“We are excited about the project ASHRAE has undertaken for Denver Rescue Mission. The Lawrence Street Shelter serves homeless and poor men, women and children on a daily basis through meals, shelter, food boxes, hygiene products, and medical care. It’s a 24 hour a day operation with commercial laundry and kitchen operations. The targeted annual savings to Denver Rescue Mission is estimated at $19,000. Those savings will provide an additional 10,000 meals to those in need.
It’s truly amazing to see this organization come together with expertise in each of their fields to make these greatly needed updates to our building. We simply cannot help as many people as we do without the generosity of our community.”
Many smiles were worn that day. There was truly a spirit of accomplishment and gratitude.
Construction was completed in late spring 2013. One of our primary goals for this project was to reduce operating expenses for the mission. Group 14 of Denver is currently providing measurement and verification services to validate the anticipated energy savings for the Denver Rescue Mission. Those results will be available soon on the Rocky Mountain ASHRAE website, www.ashraedenver2013.org.
Tangible positive results are being experienced by the users of the Lawrence Street Shelter. No longer are patrons of the Denver Rescue Mission forced to take cold showers before getting their bed sheets. They now experience a gentle warm shower, with hot water primarily produced by the plentiful sunshine available with our Colorado climate. Water is being conserved by the new low flow shower heads. On snowy or cloudy days, domestic hot water production is uninterrupted as a result of
the high efficiency domestic water heaters installed during our project. The organization is enjoying significant operating cost savings that translate into additional services for those they serve. The basement, medical clinics and office areas are heated and cooled by new high efficient fan coils units. The steam heating system now functions and heats much of the building, with DDC control operating the major equipment. The interior spaces of the building are well lit, with energy efficient florescent lighting fixtures.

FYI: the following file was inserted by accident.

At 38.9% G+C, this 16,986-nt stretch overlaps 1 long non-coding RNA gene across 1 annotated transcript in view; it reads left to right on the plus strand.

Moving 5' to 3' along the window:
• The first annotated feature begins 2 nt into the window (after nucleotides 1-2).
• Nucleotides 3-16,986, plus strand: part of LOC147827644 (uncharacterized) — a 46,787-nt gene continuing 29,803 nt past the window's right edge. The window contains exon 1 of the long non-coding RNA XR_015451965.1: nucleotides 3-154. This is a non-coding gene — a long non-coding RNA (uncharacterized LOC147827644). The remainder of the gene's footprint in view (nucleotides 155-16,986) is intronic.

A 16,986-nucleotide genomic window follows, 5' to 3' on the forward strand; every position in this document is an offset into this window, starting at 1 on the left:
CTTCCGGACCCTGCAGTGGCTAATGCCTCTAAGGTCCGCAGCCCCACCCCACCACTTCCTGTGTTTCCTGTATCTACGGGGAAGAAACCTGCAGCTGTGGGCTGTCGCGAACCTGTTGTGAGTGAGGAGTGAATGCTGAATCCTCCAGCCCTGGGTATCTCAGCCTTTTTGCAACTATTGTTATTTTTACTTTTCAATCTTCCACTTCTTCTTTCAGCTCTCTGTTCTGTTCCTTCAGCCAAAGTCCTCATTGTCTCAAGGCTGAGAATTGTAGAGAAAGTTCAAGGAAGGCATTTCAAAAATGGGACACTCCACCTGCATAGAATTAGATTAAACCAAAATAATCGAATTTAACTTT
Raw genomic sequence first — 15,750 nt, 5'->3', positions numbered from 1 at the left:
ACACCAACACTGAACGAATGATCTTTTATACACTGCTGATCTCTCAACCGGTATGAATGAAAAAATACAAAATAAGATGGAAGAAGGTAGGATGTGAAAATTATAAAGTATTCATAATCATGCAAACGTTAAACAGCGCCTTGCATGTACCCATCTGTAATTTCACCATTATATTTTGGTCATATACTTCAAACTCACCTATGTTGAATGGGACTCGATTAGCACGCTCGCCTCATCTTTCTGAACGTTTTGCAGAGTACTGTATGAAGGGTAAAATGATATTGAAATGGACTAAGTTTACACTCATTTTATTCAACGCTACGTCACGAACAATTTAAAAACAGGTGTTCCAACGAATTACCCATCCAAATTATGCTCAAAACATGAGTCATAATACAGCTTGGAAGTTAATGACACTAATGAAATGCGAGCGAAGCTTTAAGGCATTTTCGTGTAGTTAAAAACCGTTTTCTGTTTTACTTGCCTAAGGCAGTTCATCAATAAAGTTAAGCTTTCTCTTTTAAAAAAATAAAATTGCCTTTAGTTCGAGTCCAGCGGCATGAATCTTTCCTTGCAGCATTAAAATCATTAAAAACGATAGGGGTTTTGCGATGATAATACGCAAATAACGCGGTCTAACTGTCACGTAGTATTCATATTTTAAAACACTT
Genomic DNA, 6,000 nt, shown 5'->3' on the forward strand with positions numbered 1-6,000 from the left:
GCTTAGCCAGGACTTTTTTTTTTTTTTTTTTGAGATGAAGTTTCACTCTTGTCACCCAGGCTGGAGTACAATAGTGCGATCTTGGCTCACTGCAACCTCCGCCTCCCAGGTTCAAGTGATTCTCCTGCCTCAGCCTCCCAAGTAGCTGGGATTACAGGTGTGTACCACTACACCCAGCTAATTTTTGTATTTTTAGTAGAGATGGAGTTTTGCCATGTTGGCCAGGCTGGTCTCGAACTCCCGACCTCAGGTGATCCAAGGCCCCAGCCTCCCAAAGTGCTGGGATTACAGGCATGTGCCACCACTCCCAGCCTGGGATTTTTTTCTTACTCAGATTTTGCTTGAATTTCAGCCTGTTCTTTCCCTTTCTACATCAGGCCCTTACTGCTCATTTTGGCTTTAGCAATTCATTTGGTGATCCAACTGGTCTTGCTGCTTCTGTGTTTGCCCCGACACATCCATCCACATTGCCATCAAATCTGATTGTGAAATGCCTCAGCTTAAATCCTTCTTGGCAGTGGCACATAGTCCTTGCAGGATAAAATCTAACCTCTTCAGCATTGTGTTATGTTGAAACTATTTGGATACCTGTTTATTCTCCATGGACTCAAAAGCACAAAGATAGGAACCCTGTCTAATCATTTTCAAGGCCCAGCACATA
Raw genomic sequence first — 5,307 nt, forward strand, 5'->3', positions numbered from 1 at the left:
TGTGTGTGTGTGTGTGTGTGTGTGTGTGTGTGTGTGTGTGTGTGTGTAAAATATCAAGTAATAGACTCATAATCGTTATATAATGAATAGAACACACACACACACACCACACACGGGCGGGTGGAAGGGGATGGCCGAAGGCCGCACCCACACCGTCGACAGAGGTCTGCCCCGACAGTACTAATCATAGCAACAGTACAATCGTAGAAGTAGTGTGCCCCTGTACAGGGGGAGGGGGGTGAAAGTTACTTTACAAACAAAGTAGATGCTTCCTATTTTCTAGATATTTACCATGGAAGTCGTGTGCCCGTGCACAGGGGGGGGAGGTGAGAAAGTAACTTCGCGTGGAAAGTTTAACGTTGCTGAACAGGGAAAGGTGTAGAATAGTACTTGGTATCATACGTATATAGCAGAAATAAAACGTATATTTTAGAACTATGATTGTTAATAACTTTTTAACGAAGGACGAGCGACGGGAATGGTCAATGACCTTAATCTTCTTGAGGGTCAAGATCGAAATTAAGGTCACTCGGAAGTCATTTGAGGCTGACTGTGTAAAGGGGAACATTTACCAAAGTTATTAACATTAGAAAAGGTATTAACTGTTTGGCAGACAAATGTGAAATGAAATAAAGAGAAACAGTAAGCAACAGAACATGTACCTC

Finally, the previously oppressing stuffiness has been eliminated in the upper floor dormitory. The dorm room is now well ventilated 24 hours a day with 100% outside air preheated by energy exchange from the continuously operating toilet and shower room exhaust.
The Rocky Mountain Sustainable Engineering Committee served as the hinge point to bring ASHRAE members together and conduct a community service project with the underlying goal of offsetting the environmental impact of the 2013 Annual ASHRAE meeting.
Many cooperating companies and individuals worked together and displayed their generosity in a most meaningful way. This project was tremendously successful. The project demonstrated the vision exhibited by the ASHRAE Members Council and Board of Directors when deliberating the start of this annual effort. This effort displays the best of ASHRAE technology and community spirit.
Today, as participating men enter the building, they walk past the memorial plaque presented by the Rocky Mountain Chapter of ASHRAE to the Mission to commemorate the completion of their collaborative project in 2013. Those that read the plaque will notice the ASHRAE logo and the following inscription:
The Denver Rescue Mission’s Lawrence Street Shelter patrons are grateful to the ASHRAE Sustainability Demonstration Project for making their lives better. The Denver Rescue Mission celebrates its triumph’s creating a warm and supportive place for individuals to weather difficult times and become employed and self-reliant once more. The Rocky Mountain Chapter was pleased to have made the difference, and to have offset the environmental footprint of our summer meeting in Denver during June of 2013.
The snow is starting to accumulate outside – but there’s no need to worry tonight. The warm shower will be cleansing and relaxing for each visitor. There are great benefits for being one of the lucky ones to be participating in the New Life Program at the Denver Rescue Mission. The dedicated volunteers and staff at this facility are working to make a difference in the lives of the grateful patrons of their establishment. The nutritious meal and good night’s rest is the fuel many will need to emerge tomorrow and continue their quest for self-sufficiency and betterment. The Denver Rescue Mission is a remarkable place doing great things. Thanks to those who have donated to this project and in doing so made the Denver Rescue Mission an even better place to advance.
The snow will be beautiful in the morning. Many footprints are leading to the inviting doorway of the Lawrence Street Shelter.
David Olson is the President and Owner of Integrated Mechanical Systems, Inc. in Niwot, Colorado. He has long been active within the grassroots committees of ASHRAE and the Rocky Mountain Chapter. He is a past Chapter President, Regional Vice Chair and was Director and Regional Chair of Region 9 from 2005 through 2008. David is an active member of the Rocky Mountain Sustainable Engineering Committee. He may be reached at firstname.lastname@example.org.